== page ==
Note that most of the facts available currently for beta-asarone are primarily obtained from in vitro tests using animal and human tissue, or in vivo tests performed only on animals. It's important to note that data collected from in vivo tests perform on animals and data from in vitro studies, even those using human tissues, can differ dramatically from real world results obtained from in vivo tests done with actual living human beings. Unfortunately, very few clinical test performed on actual human beings exist for beta-asarone.

Beta-asarone is a propenylbenzene found in Acorus calamus and related herbs. Calamus oil from Nepal is very high in beta-asarone.

Beta-asarone is an isomer of alpha-asarone in which the tail is bent inward towards the benzene ring. The aldehyde form of beta-asarone is Cis-2,4,5-Trimethoxycinnamaldehyde.


A metabolite of beta-asarone is the reason Acurus calamus is known in some cultures as a psychedelic. However, not all Acorus calamus contains sufficient quantities of beta-asarone to be effective. Acorus calamus from Nepal typically contains a large amount of beta-asarone. Acorus calamus from India usually contains very little beta-asarone, and will cause extreme nausea before doses high enough to get some minor effects from beta-asarone are ingested.

It's important to note that beta-asarone itself is not active. One of it's metabolites can produce psychedelic effects in man. Not everyone's body metabolizes beta-asarone the same way, leading to different results for different individuals. Some people are not able to experience psychedelic effects from ingesting beta-asarone. This is because their bodies do not produce enough of the active metabolite to experience effects.

The active metabolite of beta-asarone is currently unidentified. There has been speculation of it being an amphetamine, but that has been disproven.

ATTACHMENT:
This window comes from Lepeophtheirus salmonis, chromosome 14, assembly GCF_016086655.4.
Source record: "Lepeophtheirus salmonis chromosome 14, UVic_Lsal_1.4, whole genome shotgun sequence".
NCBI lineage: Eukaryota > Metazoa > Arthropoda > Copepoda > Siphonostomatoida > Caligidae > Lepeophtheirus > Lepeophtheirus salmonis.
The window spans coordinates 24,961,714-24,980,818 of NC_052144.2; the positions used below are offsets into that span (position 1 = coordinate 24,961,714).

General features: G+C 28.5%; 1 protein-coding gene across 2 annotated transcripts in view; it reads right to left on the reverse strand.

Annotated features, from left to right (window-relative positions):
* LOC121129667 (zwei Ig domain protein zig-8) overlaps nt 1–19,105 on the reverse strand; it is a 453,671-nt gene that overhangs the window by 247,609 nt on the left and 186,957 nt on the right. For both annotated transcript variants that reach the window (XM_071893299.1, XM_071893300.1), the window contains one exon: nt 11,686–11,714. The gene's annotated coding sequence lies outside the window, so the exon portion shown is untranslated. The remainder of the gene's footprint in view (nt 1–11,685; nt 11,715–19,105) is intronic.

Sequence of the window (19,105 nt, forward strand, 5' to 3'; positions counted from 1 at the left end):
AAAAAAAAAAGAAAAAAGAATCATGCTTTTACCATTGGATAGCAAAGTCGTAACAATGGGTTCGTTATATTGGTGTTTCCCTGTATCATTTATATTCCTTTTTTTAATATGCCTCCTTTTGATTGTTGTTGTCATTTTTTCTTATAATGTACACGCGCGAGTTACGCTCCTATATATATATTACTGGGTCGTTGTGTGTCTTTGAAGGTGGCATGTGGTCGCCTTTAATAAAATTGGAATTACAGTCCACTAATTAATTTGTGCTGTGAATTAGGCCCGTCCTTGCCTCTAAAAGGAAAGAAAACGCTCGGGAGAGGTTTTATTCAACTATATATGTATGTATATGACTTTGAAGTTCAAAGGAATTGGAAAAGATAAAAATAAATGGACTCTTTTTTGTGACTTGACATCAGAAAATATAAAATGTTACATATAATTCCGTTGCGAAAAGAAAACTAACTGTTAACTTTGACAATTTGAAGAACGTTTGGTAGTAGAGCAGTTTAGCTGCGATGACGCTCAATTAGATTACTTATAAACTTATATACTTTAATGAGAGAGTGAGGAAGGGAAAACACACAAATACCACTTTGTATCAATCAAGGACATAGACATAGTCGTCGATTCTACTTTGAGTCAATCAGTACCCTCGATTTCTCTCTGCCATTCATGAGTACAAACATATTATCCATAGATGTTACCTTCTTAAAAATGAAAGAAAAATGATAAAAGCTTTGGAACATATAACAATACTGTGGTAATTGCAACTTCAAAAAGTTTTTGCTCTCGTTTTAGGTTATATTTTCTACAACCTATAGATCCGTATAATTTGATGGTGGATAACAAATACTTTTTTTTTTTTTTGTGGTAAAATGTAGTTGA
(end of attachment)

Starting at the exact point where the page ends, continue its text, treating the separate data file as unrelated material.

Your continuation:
Many human tests show that beta-asarone in some people can be activated via several Oilahuasca formulas, and can even be activated naturally without combining it with other compounds. It's fairly easy to activate with doses as small as 1 drop having effects in some people, and it works in a high percentage of people, producing LSD-like effects. This activity is more typical of allylbenzenes rather than Propenylbenzens.

Beta-asarone's aldehyde metabolite, beta-3′-oxoasarone, is likely the metabolite that eventually leads to activity. Aldehydes, such as the very closely related cinnamaldehyde, are known to easily form adducts with many compounds. Cinnamaldehyde can, for example, form adducts with simple amino acids, and their potassium forms (such as potassium glycinate), at room temperature without any catalysts.[8][9] It's unknown which adducts are possible with beta-3′-oxoasarone, but the chemical bears such a striking similarity to cinnamaldehyde, that it's likely a lot of adducts that are possible with cinnamaldehyde are also possible with beta-3′-oxoasarone.

Use in Oilahuasca

Anecdotal reports indicate that beta-asarone is an extremely powerful admixture to use in Oilahuasca formulas, helping activate most allylbenzenes, especially elemicin which is tough to activate. The exact reason for this is currently unknown. It's addition to nearly all Oilahuasca formulas will greatly increase the chances of successful activation. As little as 1 drop (about 10-20 mg) is extremely effective. It has isn't own effects at 1 drop, but they are minor, and won't color up the experience much.

Cancer Fighting Action

Beta-asarone has been found to be effective in fighting certain forms of cancer. Beta-asarone effectively inhibits the proliferation of human gastric cancer cells.[1] It also suppress the growth of colon cancer.[4]

Nootropic Effects

Beta-asarone improves learning and memory.[6] It also alleviates depression.[2]

Neuroprotective Effects

Beta-asarone shows neuroprotective effects against dopamine-induced neurotoxicity.[3] Beta-asarone may also help fight cognitive impairment associated with conditions such as Alzheimer's disease.[5]

Possible Metabolites of Beta-Asarone

No clinical tests on human subjects examining the full metabolites of beta-asarone exist. In vitro tests using liver microsomes of humans have given some light as to what might occur in humans. In human liver microsomes, 71-75% of beta-asarone was metabolized into beta-asarone-1',2'-erythro-diol, beta-asarone-1',2'-threo-diol, and the ketone 2,4,5-trimethoxyphenylacetone via a theoretical transient epoxidation step.[7]